The Gardener’s Guide

International Precursors

Image by Bonnie Acker

Unconventional ideas and intentional communities native to the United States did as much to seed and to shape the modern CLT as ideas imported from abroad.  Even before there was a United States, Native Americans believed that land was a resource that was given by God to all, not “property” to bought and sold.  This was a view shared by many of the new republic’s greatest thinkers and leaders.

Domestic Pioneers

NATIVE VARIETIES: Image by Bonnie Acker (c) 2014

Unconventional ideas and intentional communities native to the United States did as much to seed and to shape the modern CLT as ideas imported from abroad.  Even before there was a United States, Native Americans believed that land was a resource that was given by God to all, not “property” to bought and sold.  This was a view shared by many of the new republic’s greatest thinkers and leaders.

Seeding the First CLTs

EARLY HYBRIDS: Image by Bonnie Acker (c) 2014

In 1972, when Bob Swann, Shimon Gottschalk, Erick Hansch, and Ted Webster published The Community Land Trust: A Guide to a New Model for Land Tenure in America, they candidly described the CLT as “a somewhat hypothetical model which as of this writing exists only in the form of various prototypes.” This remained a fair characterization of nearly all the organizations that appeared in the 1970s and in the early years of the 1980s calling themselves a “community land trust.”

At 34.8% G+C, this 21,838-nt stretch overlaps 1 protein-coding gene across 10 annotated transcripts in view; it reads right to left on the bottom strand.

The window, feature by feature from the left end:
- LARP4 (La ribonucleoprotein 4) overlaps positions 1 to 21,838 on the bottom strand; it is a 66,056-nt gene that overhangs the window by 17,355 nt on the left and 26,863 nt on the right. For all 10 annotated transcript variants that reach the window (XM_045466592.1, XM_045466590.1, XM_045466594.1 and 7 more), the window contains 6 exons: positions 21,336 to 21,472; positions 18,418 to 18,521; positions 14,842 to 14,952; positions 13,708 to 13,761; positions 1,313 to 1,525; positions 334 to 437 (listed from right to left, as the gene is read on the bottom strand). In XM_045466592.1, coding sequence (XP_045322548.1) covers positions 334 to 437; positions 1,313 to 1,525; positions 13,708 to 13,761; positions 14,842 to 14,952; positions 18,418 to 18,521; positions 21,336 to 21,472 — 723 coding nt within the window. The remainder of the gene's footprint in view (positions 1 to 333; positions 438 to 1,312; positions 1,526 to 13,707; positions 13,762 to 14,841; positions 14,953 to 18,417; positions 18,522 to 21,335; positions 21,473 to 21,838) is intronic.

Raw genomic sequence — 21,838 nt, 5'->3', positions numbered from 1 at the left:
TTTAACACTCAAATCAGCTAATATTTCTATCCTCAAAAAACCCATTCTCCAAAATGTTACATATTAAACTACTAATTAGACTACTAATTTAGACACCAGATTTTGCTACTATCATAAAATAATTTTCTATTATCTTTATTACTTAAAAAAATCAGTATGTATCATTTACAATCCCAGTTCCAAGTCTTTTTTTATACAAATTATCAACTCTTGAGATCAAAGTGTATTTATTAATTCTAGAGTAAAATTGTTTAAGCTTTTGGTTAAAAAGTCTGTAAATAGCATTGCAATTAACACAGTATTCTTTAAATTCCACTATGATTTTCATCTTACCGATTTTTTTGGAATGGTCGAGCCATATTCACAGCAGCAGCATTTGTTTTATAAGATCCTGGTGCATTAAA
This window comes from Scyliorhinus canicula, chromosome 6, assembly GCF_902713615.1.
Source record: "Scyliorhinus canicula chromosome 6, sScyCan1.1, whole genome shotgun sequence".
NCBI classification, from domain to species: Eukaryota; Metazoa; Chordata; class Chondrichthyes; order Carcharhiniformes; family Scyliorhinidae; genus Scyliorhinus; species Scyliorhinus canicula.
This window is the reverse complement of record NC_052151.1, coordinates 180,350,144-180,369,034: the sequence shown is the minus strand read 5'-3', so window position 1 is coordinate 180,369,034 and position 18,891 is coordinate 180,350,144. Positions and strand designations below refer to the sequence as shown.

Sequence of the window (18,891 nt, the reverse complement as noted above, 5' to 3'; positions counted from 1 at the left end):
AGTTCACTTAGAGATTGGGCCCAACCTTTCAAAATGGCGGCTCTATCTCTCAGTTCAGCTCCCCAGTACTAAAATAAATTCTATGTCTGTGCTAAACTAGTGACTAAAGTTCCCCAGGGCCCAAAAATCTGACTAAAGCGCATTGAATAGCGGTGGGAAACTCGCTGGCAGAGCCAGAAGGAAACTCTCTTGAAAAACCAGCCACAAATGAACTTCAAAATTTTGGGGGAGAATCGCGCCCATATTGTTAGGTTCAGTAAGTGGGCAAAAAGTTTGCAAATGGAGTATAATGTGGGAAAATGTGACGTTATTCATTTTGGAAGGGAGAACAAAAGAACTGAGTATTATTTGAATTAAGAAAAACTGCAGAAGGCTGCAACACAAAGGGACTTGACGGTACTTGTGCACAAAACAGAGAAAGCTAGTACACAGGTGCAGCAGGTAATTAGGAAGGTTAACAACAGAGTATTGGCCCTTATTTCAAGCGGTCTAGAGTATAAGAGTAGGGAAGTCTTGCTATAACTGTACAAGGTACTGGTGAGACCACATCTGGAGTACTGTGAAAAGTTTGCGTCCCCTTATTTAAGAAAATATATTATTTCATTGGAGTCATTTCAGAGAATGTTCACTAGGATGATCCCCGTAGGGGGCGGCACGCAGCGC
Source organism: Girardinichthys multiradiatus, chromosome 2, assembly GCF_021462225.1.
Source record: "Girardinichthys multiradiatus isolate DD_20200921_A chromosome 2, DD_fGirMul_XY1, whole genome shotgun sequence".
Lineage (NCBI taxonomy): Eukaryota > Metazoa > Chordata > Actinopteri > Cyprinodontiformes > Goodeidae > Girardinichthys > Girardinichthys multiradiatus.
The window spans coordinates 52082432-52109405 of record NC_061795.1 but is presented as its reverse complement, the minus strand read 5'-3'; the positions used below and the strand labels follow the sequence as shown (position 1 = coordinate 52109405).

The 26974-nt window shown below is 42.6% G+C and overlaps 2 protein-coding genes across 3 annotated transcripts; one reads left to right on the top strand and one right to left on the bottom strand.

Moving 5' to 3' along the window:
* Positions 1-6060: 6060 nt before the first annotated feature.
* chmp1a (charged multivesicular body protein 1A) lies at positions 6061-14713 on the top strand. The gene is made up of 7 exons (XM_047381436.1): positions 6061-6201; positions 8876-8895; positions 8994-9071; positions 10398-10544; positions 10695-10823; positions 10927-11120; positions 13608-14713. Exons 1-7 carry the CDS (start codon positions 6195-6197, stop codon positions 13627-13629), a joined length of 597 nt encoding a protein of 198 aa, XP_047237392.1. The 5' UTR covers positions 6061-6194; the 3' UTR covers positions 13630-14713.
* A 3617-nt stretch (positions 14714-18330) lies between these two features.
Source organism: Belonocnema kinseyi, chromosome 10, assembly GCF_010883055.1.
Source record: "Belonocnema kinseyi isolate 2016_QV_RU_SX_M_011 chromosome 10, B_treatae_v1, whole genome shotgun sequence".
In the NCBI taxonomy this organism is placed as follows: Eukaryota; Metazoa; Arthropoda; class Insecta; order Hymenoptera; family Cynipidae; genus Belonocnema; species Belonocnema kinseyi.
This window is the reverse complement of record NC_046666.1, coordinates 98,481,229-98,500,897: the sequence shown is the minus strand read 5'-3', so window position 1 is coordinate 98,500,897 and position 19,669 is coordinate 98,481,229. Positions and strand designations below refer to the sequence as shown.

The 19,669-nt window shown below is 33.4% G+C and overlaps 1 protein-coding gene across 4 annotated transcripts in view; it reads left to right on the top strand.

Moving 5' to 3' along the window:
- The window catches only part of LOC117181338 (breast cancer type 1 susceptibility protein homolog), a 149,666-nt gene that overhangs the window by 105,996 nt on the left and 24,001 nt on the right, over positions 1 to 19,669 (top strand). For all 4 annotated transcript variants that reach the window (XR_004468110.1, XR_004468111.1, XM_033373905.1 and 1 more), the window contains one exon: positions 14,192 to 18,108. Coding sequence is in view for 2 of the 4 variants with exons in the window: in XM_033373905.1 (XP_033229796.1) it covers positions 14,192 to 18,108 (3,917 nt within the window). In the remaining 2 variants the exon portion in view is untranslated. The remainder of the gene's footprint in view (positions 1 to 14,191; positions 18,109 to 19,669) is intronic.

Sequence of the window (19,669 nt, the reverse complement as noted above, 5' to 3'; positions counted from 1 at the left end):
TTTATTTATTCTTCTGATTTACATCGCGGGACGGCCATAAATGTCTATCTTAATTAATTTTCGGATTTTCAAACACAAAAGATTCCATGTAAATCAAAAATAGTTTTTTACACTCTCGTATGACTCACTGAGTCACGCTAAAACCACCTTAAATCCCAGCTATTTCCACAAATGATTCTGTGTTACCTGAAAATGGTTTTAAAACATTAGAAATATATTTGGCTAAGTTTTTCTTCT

From Model to Movement

MANY GARDENS: Image by Bonnie Acker (c) 2014

The number, dispersion, and diversity of CLTs began to grow after 1985. Before that time, there were maybe a dozen organizations in the United States that could fairly be called a “community land trust.” By 2010, there were over 200 CLTs, located in 46 different states. They had spread to other countries as well, with CLTs springing up in England, Australia, Canada, and Belgium.

Propagating the CLT Abroad

WIND-BORNE SEEDS: Image by Bonnie Acker (c) 2014

American pioneers of the community land trust “stole” some of their best ideas from the Garden Cities in England, the Gramdan villages in India, and the moshav settlements in Israel. It seems only fair, therefore, for CLT pioneers in other countries to be “stealing” ideas from CLT practitioners in the United States, adding organizational and operational innovations of their own, and planting these new varieties in their native soil.


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